Art Doc of the Week| Detroit: The Blueprint for Techno

Despite being namechecked by DJs, scholars and music fans around the world (and in multiple genres), Detroit will never really get its due as an endless, crucial fount of music that has shaped global music culture. It couldn’t possibly; its contributions are too massive. From jazz and blues to rock and punk to R&B and funk to Motown and hip-hop and Techno, Detroit has been a major cultural force in almost every American music genre there is.

The 1998 documentary, Detroit: The Blueprint of Techno, produced for the Much Music channel, is brief in running time but dense with information about the birth and trajectory of Techno music in Detroit. Though several DJs and music critics are interviewed, the major figures in the documentary are the genre’s first wave innovators Kevin Saunderson, Juan Atkins and Derrick May (who all went to high school together) and Carl Craig who, at the time of the filming, was the reigning darling and visionary of Detroit techno.

Still from Blueprint

As the camera moves from May’s studio recording complex, to record stores, to packed clubs, to location shots in Miami and across Europe, fleshing everything out with old photos and news footage of interviews, the narrative unfolds on how and why Detroit specifically was ripe to birth the music. Alvin Toffler’s futurist tome “Future Shock” was a huge influence on the philosophies and worldviews of the young Detroiters who would channel some of its speculation into their grooves. The internet is repeatedly cited as a factor in the music going global. Craig breaks down how Detroit’s economic and political decline manifests in the music – what is reflected, what is transcended – as images of the fallen city fill the screen. (This was filmed just before the city became the hottest geographical spot for “ruin porn.”) Craig and May also make clear the ways Motown did – but largely did not have an influence on their music – and how European groups like Kraftwerk and Visage had a greater impact on them, as snippets of those two groups’ music videos play.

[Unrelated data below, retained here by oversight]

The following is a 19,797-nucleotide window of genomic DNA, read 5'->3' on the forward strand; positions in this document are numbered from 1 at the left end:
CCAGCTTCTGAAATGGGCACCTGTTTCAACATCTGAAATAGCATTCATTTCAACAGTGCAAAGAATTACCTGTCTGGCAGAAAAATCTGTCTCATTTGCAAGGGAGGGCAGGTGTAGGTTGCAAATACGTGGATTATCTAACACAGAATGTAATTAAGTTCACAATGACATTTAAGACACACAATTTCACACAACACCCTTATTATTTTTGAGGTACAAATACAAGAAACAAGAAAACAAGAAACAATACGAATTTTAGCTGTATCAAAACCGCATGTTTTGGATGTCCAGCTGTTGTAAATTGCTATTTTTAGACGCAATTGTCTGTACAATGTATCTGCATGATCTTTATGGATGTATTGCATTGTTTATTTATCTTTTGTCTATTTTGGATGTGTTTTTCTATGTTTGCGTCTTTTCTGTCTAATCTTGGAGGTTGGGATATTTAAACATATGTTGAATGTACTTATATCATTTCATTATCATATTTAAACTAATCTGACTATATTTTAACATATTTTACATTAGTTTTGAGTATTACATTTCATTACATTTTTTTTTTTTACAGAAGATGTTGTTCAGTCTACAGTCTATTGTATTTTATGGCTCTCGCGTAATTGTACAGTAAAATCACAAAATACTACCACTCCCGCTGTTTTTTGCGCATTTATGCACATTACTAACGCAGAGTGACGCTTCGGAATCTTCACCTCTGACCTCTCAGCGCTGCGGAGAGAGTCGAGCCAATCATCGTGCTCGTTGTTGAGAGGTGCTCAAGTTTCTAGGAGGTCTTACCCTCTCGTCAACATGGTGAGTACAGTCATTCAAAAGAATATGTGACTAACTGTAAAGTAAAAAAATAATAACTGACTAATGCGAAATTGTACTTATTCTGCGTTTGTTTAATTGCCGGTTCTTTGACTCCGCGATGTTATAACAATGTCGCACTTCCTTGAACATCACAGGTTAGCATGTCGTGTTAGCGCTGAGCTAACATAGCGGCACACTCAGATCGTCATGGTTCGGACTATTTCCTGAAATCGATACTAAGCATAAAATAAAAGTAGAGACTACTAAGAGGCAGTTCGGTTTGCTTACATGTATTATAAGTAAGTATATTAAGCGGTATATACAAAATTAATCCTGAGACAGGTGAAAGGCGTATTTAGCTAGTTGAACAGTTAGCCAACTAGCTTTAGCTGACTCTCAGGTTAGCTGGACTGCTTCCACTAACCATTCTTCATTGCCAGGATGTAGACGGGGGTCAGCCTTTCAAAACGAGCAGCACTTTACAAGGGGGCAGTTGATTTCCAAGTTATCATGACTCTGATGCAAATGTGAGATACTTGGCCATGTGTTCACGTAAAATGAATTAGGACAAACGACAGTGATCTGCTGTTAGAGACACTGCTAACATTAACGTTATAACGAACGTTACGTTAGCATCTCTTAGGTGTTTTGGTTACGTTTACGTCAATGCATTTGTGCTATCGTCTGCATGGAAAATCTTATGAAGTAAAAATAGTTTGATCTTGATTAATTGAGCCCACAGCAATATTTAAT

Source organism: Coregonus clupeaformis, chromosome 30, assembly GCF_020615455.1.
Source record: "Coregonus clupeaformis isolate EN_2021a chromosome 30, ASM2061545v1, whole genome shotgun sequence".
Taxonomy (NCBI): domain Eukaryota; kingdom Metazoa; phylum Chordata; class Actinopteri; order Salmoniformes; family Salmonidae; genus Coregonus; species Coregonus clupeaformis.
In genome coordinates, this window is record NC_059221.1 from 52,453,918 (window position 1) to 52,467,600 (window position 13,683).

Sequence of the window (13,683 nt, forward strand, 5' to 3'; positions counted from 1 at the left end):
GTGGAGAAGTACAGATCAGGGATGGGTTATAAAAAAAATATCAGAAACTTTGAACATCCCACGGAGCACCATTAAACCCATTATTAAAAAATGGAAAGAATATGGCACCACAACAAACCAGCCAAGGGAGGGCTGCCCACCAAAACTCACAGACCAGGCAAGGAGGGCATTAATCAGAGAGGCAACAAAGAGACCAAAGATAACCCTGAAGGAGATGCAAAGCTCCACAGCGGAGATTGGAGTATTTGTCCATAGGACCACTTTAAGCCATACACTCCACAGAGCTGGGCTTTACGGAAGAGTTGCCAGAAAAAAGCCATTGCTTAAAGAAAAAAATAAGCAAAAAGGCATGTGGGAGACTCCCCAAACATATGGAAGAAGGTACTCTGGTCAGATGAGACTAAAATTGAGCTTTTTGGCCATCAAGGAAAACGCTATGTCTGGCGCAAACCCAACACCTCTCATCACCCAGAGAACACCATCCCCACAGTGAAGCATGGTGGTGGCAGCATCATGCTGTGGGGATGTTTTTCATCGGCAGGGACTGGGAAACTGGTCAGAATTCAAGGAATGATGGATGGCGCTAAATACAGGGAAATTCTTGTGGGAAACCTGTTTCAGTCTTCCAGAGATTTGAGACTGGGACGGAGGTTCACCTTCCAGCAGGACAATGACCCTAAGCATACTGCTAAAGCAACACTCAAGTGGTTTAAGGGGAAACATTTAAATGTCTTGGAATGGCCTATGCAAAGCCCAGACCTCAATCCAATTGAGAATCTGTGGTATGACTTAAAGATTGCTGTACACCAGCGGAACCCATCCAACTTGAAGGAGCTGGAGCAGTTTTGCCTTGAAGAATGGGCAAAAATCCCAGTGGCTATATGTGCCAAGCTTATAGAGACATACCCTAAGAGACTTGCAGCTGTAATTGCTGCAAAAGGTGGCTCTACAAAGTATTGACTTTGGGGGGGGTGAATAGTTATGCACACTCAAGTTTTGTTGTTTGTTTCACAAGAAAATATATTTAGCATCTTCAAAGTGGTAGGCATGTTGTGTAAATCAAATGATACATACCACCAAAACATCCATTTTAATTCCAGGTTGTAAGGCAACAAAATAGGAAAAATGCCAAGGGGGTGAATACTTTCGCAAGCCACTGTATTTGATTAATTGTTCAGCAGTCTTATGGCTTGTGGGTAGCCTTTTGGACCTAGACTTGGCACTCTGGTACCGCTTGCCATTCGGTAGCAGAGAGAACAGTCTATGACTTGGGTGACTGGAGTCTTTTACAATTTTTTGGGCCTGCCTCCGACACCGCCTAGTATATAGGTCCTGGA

Derrick May courtesy Blueprint Artists

At one point, when asked about the way Techno is the basis for so much of the pop music in the world now, Atkins observes, “I think we were way ahead of our time, like, ten or fifteen years.” But when news breaks that a German production outfit has, in effect, bootlegged a Detroit artist’s track and is making a killing with it in Europe, May gives a sobering, still relevant breakdown on cultural theft and appropriation that begins with the blues, resonates far beyond the world of techno, and is still painfully relevant.

Kevin Saunderson courtesy Dummy magazine

From massive crossover success of Atkins’ techno/House hybrid “Big Fun” with his group Inner City, to the darker, more experimental work of Jeff Mills and his seminal collective Underground Resistance (with Mike Banks and Robert Hood), the music is a blueprint for the EDM that is everywhere now, that is still the sound of the future, but as one speaker says in the film, Detroit sometimes gets overlooked in the telling of the history. While other documentaries might go into a bit more detail and flesh out second and third wave creators, Blueprint remains one of the best entry points and overviews on the music and culture.


Previously on Art Doc of the Week:

Top Photo of Carl Craig courtesy ThisIsProvoke


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